University of Maryland Extension

Guide to Pruning Hydrangeas

blue big leaf hydrangea
Photo: Pixabay

Hydrangeas add beauty to any landscape. They have attractive foliage and produce large, striking blossoms. Hydrangeas are also hardy, insect, and disease resistant, and versatile. They grow well in a variety of soils and tolerate wetness better than most other woody plants. One drawback is that different cultivars require different pruning styles and many gardeners don’t know how and when to prune them.

Hydrangeas that bloom on old wood from last year’s growth are the earliest to flower – before July. Those that bloom later in the season – after July – are flowering from blossom buds on new wood that is growing during the current year.

If you feel uncertain about which variety you have, a safe rule for all types of hydrangeas is that no pruning is better than the wrong type of pruning.

A simplified approach, suitable for all types of hydrangeas, is to limit pruning to:

  • Winter-killed wood — Remove all dead branches in the spring before or as the buds are opening. Test the stem for life by scraping the bark with a knife. If it’s not green underneath, it’s dead and should be removed.
  • Rejuvenation — Old wood dies back on even the healthiest hydrangeas. In the early spring remove dead or very old stems by cutting them at the base of the plant. This will stimulate new growth and produce a more vigorous bloom set later in the summer.
  • Dead flowers —Removal of old dried flowers, known as dead-heading, is the safest pruning and can’t be done incorrectly.

Types of hydrangeas and tips on pruning

1. Bigleaf hydrangea, H. macrophylla

big leaf hydrangea
Blooming bigleaf hydrangea
Photo: Pat Cox

This is the most commonly grown hydrangea in Maryland. It has attractive, lustrous leaves and large blue, pink, red, or purple flowers. These hydrangeas include two forms: the mophead and the lacecap types. Both are pruned the same way. This group of hydrangeas also includes the repeat bloomers, which bloom on both the old wood from the previous year and on current season’s wood. A popular cultivar of the repeat bloomers is ‘Endless Summer' but there are many newer repeat blooming cultivars available in the trade.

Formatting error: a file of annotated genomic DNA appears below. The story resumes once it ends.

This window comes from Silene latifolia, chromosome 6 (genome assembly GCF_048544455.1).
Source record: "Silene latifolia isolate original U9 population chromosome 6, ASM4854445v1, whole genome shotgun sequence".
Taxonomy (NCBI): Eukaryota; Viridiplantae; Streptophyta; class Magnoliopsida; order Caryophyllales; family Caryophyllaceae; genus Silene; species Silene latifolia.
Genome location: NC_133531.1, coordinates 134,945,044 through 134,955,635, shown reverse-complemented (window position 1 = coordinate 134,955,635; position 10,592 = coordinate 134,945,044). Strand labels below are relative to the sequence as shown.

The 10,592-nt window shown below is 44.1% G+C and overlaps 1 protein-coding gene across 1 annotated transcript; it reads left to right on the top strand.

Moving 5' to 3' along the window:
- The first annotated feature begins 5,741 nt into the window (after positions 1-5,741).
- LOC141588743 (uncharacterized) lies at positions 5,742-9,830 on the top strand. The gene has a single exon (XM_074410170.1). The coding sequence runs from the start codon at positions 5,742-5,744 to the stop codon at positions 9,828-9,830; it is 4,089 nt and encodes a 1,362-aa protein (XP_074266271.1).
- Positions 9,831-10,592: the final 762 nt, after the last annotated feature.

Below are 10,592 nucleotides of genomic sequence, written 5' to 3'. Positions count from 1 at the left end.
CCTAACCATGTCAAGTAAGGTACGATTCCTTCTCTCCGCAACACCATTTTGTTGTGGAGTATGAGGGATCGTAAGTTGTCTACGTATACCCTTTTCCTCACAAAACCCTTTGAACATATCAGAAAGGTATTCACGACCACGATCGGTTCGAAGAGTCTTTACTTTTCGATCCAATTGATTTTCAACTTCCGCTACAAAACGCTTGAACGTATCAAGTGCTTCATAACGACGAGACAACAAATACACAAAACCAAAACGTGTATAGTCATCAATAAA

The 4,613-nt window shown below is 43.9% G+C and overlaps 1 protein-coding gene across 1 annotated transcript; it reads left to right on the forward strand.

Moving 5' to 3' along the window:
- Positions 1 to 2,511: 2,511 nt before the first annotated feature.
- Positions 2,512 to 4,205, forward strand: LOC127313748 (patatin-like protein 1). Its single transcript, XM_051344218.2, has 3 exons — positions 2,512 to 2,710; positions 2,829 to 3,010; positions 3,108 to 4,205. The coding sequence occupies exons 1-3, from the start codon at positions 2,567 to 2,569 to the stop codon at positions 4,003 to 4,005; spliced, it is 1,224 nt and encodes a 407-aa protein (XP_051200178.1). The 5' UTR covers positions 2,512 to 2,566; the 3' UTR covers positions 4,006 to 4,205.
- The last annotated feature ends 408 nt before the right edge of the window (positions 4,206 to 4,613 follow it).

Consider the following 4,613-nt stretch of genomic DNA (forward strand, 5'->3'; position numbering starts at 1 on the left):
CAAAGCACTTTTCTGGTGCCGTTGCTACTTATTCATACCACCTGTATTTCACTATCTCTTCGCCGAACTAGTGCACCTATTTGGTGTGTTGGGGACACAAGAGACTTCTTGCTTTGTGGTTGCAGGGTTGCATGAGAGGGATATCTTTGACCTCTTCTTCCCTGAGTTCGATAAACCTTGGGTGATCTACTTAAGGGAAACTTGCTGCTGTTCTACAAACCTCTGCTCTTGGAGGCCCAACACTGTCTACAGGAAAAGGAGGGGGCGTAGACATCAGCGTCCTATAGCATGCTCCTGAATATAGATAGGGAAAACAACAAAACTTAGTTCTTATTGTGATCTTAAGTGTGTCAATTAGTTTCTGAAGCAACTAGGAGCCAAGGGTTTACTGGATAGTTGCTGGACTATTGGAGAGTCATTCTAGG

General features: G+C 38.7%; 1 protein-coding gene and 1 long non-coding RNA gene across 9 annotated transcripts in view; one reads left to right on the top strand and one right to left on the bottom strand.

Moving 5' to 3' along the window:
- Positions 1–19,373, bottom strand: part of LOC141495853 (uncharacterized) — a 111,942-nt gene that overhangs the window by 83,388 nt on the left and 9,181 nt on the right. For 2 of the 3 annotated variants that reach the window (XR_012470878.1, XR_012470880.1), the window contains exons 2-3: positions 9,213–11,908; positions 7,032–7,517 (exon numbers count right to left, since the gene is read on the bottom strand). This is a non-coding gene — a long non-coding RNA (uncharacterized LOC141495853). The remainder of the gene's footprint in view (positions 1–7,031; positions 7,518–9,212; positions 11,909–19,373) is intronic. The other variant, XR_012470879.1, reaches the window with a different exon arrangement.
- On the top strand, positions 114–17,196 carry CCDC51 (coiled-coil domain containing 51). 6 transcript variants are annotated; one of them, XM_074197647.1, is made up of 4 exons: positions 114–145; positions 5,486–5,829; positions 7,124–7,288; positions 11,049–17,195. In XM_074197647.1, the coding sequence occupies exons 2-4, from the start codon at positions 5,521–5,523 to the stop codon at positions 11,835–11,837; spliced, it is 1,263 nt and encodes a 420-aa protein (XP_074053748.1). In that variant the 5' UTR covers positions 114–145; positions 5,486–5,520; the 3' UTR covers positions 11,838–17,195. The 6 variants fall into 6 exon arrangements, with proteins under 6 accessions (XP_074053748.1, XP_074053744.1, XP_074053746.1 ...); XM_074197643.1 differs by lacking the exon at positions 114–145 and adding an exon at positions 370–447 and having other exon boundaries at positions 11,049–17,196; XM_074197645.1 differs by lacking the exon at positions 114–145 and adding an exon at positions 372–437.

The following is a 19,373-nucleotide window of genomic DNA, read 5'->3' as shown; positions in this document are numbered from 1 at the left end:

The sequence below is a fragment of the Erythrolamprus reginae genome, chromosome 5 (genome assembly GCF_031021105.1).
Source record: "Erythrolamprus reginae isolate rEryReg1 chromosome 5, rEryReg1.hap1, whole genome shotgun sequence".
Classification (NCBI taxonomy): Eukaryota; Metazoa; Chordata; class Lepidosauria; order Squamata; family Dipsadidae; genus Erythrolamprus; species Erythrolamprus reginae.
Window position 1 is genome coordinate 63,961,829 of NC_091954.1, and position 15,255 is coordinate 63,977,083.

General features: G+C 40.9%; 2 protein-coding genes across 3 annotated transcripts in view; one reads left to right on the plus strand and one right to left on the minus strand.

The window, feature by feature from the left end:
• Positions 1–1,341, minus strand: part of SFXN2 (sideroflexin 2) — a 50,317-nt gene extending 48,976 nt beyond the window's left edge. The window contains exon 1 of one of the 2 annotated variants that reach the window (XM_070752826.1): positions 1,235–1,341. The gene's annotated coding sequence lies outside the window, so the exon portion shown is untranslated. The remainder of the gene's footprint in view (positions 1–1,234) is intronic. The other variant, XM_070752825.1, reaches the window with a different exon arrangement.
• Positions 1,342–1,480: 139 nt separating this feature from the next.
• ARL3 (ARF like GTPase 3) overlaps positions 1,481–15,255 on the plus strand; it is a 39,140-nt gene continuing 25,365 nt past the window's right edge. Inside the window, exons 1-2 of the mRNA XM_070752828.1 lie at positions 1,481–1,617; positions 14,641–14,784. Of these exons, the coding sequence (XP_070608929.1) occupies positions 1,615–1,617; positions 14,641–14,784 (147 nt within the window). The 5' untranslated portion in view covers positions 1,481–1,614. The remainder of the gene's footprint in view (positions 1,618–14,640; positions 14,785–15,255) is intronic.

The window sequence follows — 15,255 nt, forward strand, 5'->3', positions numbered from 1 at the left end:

Sometimes bigleaf hydrangeas become overgrown and need to be trimmed. However, too much pruning will greatly reduce or eliminate flowering. It’s best to wait until new growth emerges in the early spring to be sure that you are only removing dead or weakened parts and not removing live stems with flower buds. In very old and declining hydrangeas, hard renewal pruning may be needed. Cut back all of the branches to the ground. This will eliminate the blossoms for that year but the next year should be quite productive.

Some popular cultivars of merit in the species macrophylla include: ‘All Summer Beauty,’ ‘Altona,’ ‘Dooley,’ ‘Europa,’ and ‘Nikko Blue.’  However, new cultivars are introduced into the landscape trade every season.

Flower color of the macrophylla species is dependent on soil pH.  A pH below 6.5 will produce blue flowers and a higher pH will produce pink or red flowers.

2. Smooth hydrangea, H. arborescens 

smooth hydrangea
Native smooth hydrangea
Photo: University of Connecticut Plant Database

Native to the North American woodlands, it is fairly common in home landscapes. This species blooms with white flowers on new wood of the current season, making it the easiest to prune. Simply cut it back hard in early spring. Flowering is actually enhanced by cutting back all stems to about 12 inches from the soil line. Well-known cultivars include ‘Annabelle’ and ‘Grandiflora.

3. Pee Gee hydrangea, H. paniculata

hydrangea paniculata limelight flower
PG hydrangea 'Limelight' flower
Photo: Pixabay

Originally from the Orient, this is one of the largest hydrangeas. It can reach 25 feet high. It has brittle stems that may break under the load of white blossoms in windy weather or under heavy snow. Remove broken stems as they occur to keep the plant healthy. Like the smooth hydrangea, it also flowers on the current season’s wood. Pruning in the spring will actually enhance flowering as well as help to manage its size. If size is of no concern, simply remove spent flowers and any broken stems. Cultivars of merit include ‘Barbara,’ ‘Bridal Veil,’ ‘Brussels Lace,’ ‘Chantilly Lace,’ ‘Grandiflora,’ and ‘Limelight.’

4. Oakleaf hydrangea, H. quercifolia

white blooming oakleaf hydrangea
Oakleaf hydrangea
Photo: Ginny Williams

The oakleaf hydrangea is a beautiful native of the southeastern United States and is a favorite of many gardeners. Its foliage is spectacular even without the massive, upright, 12-inch blossoms. Its flowers are produced on old wood from last year’s growth. In Maryland, it blooms in June, but the flowers persist through the summer and gradually change from white to pink, and eventually to a tan color in the winter. If needed, prune after flowering to maintain a desired size and shape. Winter-killed or other dead wood can be removed at any time.

5. Climbing hydrangea, H. anomala subsp. petiolaris

vigorous climbing hydrangea
Climbing hydrangea
Photo: Ginny Williams

This trailing-vine species is a vigorous grower that is attractive and easy to maintain. The only pruning needed is to remove unwanted stray stems to control its growth. This may need to be repeated several times in the season as the vine quickly produces new stems. In central Maryland, it flowers in April and May on old wood from the previous year. To avoid reducing bloom, prune them after blooming.

Author: Raymond Bosmans, Professor Emeritus, University of Maryland
Editor: Jeanine Smetana, University of Maryland Extension Master Gardener
Adapted from an article in the May-June 2010 HGIC E-Newsletter

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